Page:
12/22/2008 05:12 am ET | Updated May 25, 2011

Foreclosure Moratorium: Its time has come?

This entry is cross-posted on the DMI blog

There used to be time when the idea of a national moratorium on foreclosures was largely seen as an impractical, if not radical, idea. The conventional wisdom has generally been that it is a political non-starter: The government would never sanction it. The lenders would cry bloody murder. How could you so brazenly interrupt the free market like that?

Months ago DMI's own Andrea Batista Schlesinger wrote an op-ed proposing a moratorium n New York State, against the tide of the fair lending advocacy mainstream. ACORN's organizing push to freeze foreclosures in New York State earlier this year seemed so extreme that it helped position the passage of a responsible lending and foreclosure prevention law - one of the most far reaching pieces of legislation of its kind in the country - as an act of responsible moderation.

What a difference an economic meltdown makes. It's no coincidence that the precedent for a foreclosure moratorium dates back to the Great Depression. Over the last few weeks, the idea of state-wide and national scale foreclosure freezes have emerged from the political fringe to the center of public policy debates. Journalist Scott Sabatini has been reporting on a moratorium "movement" in California that has resulted in the Greenlining Institute lobbying Sheila Bair and Congress for a national freeze. Sheila Bair and the FDIC had already employed a foreclosure freeze when they put in motion the takeover and mortgage modification blitz of IndyMac. And just yesterday Freddie and Fannie Mae announced that they would suspend foreclosures of occupied homes through the holiday season.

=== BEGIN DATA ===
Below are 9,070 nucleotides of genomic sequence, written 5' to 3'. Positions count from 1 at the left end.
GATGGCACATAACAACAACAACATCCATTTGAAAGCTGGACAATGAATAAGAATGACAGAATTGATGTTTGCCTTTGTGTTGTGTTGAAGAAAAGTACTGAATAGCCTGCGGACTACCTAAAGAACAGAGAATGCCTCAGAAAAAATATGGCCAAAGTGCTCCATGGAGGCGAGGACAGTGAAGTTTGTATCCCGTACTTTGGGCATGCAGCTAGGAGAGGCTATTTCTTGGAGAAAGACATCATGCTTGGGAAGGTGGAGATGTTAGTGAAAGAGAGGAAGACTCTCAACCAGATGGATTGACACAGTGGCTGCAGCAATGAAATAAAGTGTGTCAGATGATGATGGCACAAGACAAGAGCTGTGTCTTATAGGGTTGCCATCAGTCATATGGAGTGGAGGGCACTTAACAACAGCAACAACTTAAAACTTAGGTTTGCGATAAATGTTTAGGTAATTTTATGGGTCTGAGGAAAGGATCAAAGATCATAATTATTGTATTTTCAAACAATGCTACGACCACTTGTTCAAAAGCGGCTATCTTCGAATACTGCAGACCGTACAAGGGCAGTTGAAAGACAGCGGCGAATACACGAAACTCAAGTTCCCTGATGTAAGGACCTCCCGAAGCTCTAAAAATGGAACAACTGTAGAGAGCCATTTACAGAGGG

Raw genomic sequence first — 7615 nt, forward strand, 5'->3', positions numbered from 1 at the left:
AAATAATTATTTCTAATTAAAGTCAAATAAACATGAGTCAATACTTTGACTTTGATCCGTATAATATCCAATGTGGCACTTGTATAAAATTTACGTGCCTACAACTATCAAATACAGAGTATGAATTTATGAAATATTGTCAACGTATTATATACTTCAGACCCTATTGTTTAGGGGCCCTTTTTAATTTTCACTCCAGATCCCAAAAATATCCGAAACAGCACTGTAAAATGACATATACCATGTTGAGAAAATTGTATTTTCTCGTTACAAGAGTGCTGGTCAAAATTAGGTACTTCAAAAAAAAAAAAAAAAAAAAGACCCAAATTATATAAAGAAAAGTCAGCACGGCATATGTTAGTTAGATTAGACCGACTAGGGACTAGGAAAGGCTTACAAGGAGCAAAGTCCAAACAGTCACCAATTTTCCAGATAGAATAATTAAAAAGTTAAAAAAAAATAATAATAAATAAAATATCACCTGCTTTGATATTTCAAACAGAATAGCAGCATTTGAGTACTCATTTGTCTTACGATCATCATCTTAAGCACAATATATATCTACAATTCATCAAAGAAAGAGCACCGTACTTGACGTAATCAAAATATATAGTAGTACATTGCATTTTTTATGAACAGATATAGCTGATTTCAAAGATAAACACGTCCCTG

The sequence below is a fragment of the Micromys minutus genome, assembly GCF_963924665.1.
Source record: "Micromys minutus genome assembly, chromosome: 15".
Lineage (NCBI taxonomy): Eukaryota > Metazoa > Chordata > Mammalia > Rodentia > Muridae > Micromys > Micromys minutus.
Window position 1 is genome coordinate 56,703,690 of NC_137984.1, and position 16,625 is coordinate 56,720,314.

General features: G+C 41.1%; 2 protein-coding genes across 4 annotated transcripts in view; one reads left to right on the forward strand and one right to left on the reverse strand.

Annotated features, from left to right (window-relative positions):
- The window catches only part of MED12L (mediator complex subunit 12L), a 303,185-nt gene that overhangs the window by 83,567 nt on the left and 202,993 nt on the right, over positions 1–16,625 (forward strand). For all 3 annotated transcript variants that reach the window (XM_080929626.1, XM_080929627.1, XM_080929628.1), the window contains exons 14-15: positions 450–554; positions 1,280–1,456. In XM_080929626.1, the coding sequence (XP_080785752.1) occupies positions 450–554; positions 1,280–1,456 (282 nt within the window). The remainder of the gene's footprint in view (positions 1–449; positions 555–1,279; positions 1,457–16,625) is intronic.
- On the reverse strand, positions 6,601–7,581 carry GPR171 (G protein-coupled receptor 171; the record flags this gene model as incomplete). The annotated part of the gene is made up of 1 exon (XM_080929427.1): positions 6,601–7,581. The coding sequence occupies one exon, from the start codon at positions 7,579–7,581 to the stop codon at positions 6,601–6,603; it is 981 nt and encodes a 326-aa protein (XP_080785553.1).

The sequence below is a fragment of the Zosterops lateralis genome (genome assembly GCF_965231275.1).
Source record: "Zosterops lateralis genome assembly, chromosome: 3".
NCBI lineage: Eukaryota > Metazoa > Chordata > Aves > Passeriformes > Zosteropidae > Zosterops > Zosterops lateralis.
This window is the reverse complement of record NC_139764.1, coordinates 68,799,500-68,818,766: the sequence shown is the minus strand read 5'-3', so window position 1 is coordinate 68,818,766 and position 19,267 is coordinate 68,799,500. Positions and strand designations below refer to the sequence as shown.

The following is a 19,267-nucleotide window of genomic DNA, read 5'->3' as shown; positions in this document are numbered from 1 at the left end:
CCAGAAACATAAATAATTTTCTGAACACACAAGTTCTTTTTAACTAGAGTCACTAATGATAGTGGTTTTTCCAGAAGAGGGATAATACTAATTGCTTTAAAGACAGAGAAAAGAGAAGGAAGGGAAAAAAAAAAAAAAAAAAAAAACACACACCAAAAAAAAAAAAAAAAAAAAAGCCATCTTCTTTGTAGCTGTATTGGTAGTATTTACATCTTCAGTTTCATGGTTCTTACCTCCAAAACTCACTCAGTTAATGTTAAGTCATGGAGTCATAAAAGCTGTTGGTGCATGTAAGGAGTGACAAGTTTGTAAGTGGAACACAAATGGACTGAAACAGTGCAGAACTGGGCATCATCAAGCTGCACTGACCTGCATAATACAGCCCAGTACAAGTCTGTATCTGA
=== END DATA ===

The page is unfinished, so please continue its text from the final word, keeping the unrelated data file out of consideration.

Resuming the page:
Is this a gimmick or an effective foreclosure prevention strategy? The answer of course depends on what happens during the freeze period. If homeowners are provided with real opportunities to make their mortgages permanently affordable, then it is a victory for those of us who believe we need to push the do-over button and re-set the clock on a generation of abusive loans.

If on the other and, homeowners are only given temporary payment plans that will eventually return to the loans unaffordability, then it can be a cynical and cruel maneuver that will only serve to prolong the financial crisis.